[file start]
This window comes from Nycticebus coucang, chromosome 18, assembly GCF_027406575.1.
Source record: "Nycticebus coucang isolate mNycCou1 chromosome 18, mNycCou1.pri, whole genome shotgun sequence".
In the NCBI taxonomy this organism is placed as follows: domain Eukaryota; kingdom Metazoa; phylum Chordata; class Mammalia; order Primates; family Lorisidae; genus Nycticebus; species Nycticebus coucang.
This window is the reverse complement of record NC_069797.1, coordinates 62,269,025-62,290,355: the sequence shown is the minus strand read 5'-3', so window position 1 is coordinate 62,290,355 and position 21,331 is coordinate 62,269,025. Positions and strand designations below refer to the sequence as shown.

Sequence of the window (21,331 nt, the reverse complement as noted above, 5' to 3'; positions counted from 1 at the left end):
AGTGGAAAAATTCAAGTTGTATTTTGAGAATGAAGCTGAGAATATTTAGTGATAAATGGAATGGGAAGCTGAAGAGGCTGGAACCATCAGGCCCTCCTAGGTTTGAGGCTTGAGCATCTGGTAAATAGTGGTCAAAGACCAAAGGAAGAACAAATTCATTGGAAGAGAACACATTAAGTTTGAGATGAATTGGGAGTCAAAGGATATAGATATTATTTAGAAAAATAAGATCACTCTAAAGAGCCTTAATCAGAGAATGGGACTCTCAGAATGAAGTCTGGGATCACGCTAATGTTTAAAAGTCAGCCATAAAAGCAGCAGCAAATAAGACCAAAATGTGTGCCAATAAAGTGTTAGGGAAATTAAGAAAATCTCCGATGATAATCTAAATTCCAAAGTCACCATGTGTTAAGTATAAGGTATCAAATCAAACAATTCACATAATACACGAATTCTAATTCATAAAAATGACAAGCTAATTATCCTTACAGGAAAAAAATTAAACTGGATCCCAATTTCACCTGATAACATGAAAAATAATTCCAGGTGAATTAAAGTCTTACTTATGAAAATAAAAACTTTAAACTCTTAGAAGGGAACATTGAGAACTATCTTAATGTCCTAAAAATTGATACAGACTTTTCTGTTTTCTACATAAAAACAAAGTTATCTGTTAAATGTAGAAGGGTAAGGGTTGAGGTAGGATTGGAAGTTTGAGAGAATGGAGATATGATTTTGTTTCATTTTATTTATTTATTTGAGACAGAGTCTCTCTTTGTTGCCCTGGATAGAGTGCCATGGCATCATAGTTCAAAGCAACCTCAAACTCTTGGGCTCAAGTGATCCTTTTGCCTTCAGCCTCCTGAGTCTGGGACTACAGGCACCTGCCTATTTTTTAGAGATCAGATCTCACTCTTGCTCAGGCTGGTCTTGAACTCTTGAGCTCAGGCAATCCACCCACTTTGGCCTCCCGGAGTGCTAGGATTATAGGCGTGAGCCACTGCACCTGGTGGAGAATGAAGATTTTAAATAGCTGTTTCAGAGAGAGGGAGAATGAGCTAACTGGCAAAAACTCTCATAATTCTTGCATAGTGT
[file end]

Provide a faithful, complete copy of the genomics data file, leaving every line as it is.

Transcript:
This window comes from Nycticebus coucang, chromosome 18, assembly GCF_027406575.1.
Source record: "Nycticebus coucang isolate mNycCou1 chromosome 18, mNycCou1.pri, whole genome shotgun sequence".
In the NCBI taxonomy this organism is placed as follows: domain Eukaryota; kingdom Metazoa; phylum Chordata; class Mammalia; order Primates; family Lorisidae; genus Nycticebus; species Nycticebus coucang.
This window is the reverse complement of record NC_069797.1, coordinates 62,269,025-62,290,355: the sequence shown is the minus strand read 5'-3', so window position 1 is coordinate 62,290,355 and position 21,331 is coordinate 62,269,025. Positions and strand designations below refer to the sequence as shown.

Sequence of the window (21,331 nt, the reverse complement as noted above, 5' to 3'; positions counted from 1 at the left end):
AGTGGAAAAATTCAAGTTGTATTTTGAGAATGAAGCTGAGAATATTTAGTGATAAATGGAATGGGAAGCTGAAGAGGCTGGAACCATCAGGCCCTCCTAGGTTTGAGGCTTGAGCATCTGGTAAATAGTGGTCAAAGACCAAAGGAAGAACAAATTCATTGGAAGAGAACACATTAAGTTTGAGATGAATTGGGAGTCAAAGGATATAGATATTATTTAGAAAAATAAGATCACTCTAAAGAGCCTTAATCAGAGAATGGGACTCTCAGAATGAAGTCTGGGATCACGCTAATGTTTAAAAGTCAGCCATAAAAGCAGCAGCAAATAAGACCAAAATGTGTGCCAATAAAGTGTTAGGGAAATTAAGAAAATCTCCGATGATAATCTAAATTCCAAAGTCACCATGTGTTAAGTATAAGGTATCAAATCAAACAATTCACATAATACACGAATTCTAATTCATAAAAATGACAAGCTAATTATCCTTACAGGAAAAAAATTAAACTGGATCCCAATTTCACCTGATAACATGAAAAATAATTCCAGGTGAATTAAAGTCTTACTTATGAAAATAAAAACTTTAAACTCTTAGAAGGGAACATTGAGAACTATCTTAATGTCCTAAAAATTGATACAGACTTTTCTGTTTTCTACATAAAAACAAAGTTATCTGTTAAATGTAGAAGGGTAAGGGTTGAGGTAGGATTGGAAGTTTGAGAGAATGGAGATATGATTTTGTTTCATTTTATTTATTTATTTGAGACAGAGTCTCTCTTTGTTGCCCTGGATAGAGTGCCATGGCATCATAGTTCAAAGCAACCTCAAACTCTTGGGCTCAAGTGATCCTTTTGCCTTCAGCCTCCTGAGTCTGGGACTACAGGCACCTGCCTATTTTTTAGAGATCAGATCTCACTCTTGCTCAGGCTGGTCTTGAACTCTTGAGCTCAGGCAATCCACCCACTTTGGCCTCCCGGAGTGCTAGGATTATAGGCGTGAGCCACTGCACCTGGTGGAGAATGAAGATTTTAAATAGCTGTTTCAGAGAGAGGGAGAATGAGCTAACTGGCAAAAACTCTCATAATTCTTGCATAGTGT